In this seemingly upside-down world, private sector banks must pay the central bank to keep their money. The aim is to encourage banks to increase lending. Central banks want to force cash out of bank reserves and put it to work in the economy.
In the absence of a counterfactual it is impossible to be certain that negative interest rates have worked as intended. An ECB paper published last month argued that negative rates have contributed to an increase in lending volumes and the improvement of the creditworthiness of borrowers. Bank lending, which was shrinking when the ECB first cut rates below zero in 2014, has since rebounded. The ECB estimates negative interest rates have boosted loan growth by around 0.7 percentage points each year.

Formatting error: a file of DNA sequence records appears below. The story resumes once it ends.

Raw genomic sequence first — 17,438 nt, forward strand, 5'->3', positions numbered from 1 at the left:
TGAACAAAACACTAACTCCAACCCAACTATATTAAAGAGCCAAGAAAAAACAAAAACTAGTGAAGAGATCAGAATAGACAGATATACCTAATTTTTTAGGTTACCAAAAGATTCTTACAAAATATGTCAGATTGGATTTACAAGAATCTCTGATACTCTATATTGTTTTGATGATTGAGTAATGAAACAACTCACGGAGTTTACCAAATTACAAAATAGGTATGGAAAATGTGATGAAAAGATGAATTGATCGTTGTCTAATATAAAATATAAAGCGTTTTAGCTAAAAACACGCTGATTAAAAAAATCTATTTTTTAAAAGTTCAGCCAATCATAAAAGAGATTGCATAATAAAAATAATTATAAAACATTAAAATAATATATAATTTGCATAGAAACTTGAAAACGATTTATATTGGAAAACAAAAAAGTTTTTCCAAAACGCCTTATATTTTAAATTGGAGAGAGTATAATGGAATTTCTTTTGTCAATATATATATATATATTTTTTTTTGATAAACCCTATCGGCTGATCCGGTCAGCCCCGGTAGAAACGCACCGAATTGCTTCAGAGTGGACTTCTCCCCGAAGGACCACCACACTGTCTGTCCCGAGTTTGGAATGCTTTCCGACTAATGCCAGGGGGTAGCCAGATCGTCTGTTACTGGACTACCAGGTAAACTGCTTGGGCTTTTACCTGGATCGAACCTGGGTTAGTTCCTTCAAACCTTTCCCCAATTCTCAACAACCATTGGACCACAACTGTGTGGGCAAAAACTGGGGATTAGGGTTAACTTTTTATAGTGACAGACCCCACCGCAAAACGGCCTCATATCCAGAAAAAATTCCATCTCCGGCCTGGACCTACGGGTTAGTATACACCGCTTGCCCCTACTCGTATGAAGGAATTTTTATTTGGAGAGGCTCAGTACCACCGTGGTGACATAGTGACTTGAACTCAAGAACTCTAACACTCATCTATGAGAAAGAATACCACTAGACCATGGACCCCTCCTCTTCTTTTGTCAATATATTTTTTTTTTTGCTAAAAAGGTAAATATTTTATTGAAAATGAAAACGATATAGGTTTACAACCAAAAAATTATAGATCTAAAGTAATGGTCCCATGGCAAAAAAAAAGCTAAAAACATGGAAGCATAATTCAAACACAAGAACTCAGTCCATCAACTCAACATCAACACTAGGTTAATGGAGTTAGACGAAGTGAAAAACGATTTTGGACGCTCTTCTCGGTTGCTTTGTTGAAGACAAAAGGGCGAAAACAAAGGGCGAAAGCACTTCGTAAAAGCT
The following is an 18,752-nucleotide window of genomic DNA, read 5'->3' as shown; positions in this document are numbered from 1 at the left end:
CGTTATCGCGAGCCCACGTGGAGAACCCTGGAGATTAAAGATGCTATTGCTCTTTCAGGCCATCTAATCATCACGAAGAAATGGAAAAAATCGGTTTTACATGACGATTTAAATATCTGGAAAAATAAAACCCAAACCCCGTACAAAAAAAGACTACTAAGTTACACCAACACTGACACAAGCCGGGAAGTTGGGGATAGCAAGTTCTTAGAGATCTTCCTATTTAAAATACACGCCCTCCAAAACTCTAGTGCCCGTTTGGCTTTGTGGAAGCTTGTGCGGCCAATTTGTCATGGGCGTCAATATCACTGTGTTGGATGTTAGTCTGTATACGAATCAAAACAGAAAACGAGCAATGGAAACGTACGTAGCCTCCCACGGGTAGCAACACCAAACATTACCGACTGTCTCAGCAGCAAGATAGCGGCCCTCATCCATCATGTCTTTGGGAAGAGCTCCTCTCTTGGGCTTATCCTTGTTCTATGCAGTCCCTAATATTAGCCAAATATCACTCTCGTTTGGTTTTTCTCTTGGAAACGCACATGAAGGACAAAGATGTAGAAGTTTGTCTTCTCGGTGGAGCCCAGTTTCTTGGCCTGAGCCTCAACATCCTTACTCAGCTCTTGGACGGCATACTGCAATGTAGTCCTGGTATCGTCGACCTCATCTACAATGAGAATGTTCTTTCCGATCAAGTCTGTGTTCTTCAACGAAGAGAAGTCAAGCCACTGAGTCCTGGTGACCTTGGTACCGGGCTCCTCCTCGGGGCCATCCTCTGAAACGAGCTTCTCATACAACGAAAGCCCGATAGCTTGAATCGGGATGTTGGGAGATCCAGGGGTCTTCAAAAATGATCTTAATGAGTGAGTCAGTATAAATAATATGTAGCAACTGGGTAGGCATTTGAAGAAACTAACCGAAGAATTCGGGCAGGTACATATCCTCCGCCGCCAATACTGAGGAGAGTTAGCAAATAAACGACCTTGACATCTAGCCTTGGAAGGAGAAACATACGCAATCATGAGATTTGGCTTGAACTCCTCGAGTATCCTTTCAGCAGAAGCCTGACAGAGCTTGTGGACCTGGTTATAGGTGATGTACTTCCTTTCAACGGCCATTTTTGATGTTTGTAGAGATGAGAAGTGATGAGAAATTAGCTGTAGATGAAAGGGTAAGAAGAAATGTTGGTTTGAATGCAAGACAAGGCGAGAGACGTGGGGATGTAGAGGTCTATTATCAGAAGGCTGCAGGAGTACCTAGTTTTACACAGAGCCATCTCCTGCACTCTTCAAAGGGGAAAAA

But, like any untested policy, the effects of negative interest rates are not well understood and unlikely to be wholly benign. The risk of unintended consequences is high.
Sweden’s central bank recently reversed its negative rate policy to avoid the perception that negative rates were here to stay – and the risk that such a view would dampen confidence and activity.
But the main risk associated with negative rates relates to their effect on the banking sector. The policy leaves banks paying – rather than receiving – interest on their deposits with the central bank. Banks also struggle to pass on negative rates to households, as savers may respond by holding on to their cash rather than paying a penalty to keep it the bank. The danger is that negative rates squeeze bank profits and their capacity to lend. Negative yielding government bonds, a by-product of negative interest rates, also challenge the profitability of pension funds and insurance firms.